Thursday, November 04, 2010

A bit more on the experiences of the 20th Century Chan Masters

Information related to this particular post seems to be like Brigadoon - it seems to appear in some places in some searches but then disappear.  But Wikipedia has the information I wanted to note about Hsu Yun:

After returning to China, During the Master's fifty-third year, he joined with the Venerable Masters P'u Chao (Universal Illumination), Yueh Hsia (Moon Aura) and Yin Lien (Lotus Seal) to cultivate together. They climbed Chiu Hua Shan Mountain and repaired the huts on Ts'ui Feng Summit, where Dharma Master P'u Chao expounded the Mahavaipulyabuddha Avatamsaka (Flower Adornment) Sutra [11].
When the Master was fifty-six, the Abbot Yueh Lang (Clear Moon) of Gao Min Monastery Gaomin Temple, 高旻寺)in Yangzhou was going to convene a continuous twelve-week session of dhyana meditation. Preparing to leave, the group asked the Master to go first. After reaching Ti Kang at T'ung (Great Penetration), he had to cross the water, but had no money. The ferry left without him. As he walked along the river's edge, the Master suddenly lost his footing and fell into the rushing water, where he bobbed helplessly for a day and night [12]. and was caught in a fisherman's net. He was carried to a nearby temple, where he was revived and treated for his injuries. Feeling ill, he nevertheless returned to Yangzhou. When asked by Gao Ming whether he would participate in the upcoming weeks of meditation, he politely declined, without revealing his illness. The temple had rules that those who were invited had to attend or else face punishment. In the end, Gao Ming had Hsu Yun beaten with a wooden ruler. He willingly accepted this punishment, although it worsened his condition.
For the next several days, Hsu Yun sat in continuous meditation. In his autobiography, he wrote: "[in] the purity of my singleness of mind, I forgot all about my body. Twenty days later my illness vanished completely. From that moment, with all my thoughts entirely wiped out, my practice took effect throughout the day and night. My steps were as swift as if I was flying in the air. One evening, after meditation, I opened my eyes and suddenly saw I was in brightness similar to broad daylight in which I could see everything inside and outside the monastery..." But he knew that this occurrence was only a mental state, and that it was not at all rare. He did not become attached to this achievement, but continued his single-minded investigation of the topic, "who is mindful of the Buddha?" over and over again, he delved into this topic without interruption [13].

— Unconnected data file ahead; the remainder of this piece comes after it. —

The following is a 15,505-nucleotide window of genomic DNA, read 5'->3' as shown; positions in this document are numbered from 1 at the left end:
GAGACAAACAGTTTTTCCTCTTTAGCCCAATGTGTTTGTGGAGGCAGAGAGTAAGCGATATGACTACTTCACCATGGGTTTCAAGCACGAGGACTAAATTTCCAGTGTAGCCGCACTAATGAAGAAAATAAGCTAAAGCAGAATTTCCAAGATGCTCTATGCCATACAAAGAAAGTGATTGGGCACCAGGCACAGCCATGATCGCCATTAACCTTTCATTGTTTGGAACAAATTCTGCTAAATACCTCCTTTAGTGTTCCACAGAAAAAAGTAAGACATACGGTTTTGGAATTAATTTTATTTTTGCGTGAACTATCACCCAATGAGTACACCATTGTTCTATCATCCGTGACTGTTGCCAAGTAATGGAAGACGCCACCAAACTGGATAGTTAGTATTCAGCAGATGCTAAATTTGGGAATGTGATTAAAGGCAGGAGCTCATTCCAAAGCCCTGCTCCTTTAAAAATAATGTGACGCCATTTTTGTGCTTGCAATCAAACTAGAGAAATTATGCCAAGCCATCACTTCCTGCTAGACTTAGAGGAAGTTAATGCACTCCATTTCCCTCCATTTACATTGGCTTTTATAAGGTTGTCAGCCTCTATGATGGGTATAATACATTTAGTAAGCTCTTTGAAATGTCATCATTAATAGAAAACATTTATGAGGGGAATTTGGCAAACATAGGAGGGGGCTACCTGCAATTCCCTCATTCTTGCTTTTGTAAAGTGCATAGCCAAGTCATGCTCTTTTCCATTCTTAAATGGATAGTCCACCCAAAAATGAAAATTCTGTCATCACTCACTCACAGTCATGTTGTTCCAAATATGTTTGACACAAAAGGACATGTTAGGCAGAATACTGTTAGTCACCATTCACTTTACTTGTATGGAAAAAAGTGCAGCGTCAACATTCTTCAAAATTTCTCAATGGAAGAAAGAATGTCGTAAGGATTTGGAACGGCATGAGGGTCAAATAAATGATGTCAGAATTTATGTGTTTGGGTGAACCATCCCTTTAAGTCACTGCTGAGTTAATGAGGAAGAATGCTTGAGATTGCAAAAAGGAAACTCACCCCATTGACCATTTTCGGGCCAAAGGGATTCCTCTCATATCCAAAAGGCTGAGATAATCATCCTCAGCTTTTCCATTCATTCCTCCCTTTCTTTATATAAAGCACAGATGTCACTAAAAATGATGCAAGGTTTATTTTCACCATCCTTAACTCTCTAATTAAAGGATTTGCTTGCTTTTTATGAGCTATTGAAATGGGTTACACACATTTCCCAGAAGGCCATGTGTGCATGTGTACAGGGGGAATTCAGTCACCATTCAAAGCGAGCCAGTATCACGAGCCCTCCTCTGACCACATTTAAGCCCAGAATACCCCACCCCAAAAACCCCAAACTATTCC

During the twelfth lunar month, on the third evening of the eighth week of the session, after six hours of sitting meditation, the attendant made his rounds, filling up the tea cups. The Master's hand was burned by spilling boiling water, and his cup fell to the floor. At the sound of the crash, the root of his doubt was instantly severed. He was joyous beyond words at having fulfilled his lifelong ambition. It was as if he had just awakened from a dream, and he observed how the conditions of the past unravel. If he had not fallen into the river and become gravely ill, if he had not met good advisors who plied him with both adversity and felicity, how would this present experience have been possible?
The Master's verse explanation says:
When a cup fell down and struck the floor,
The sound of the crash was distinctly heard;
Emptiness was pulverized
And the mad mind stopped on the spot.
Another verse by the Venerable Master Hsu Yun says:
The hand let go-the cup was shattered.
Family broken up, people have died-there's no way to talk about such things.
Spring arrives, flowers are fragrant, and everywhere is infused with splendor.
The mountains, rivers, and great earth itself are just Tathagatas.[14].

All of the above evidently comes from here

Oddly enough, links related to this - as well as an inquiry about this - keep appearing and disappearing.  Perhaps what's written here is embellished.  Perhaps not.  But what is clear is that despite perceived hardship, like other masters and seekers who find, Hsu Yun persevered. Oddly enough though, it appears that his successors' sites are a bit less Chan flavored, at least as far as the public is concerned. That is why, as many before me have said, Great Determination, along with Great Faith and Great Doubt is necessary.

I might have more to say on this later.

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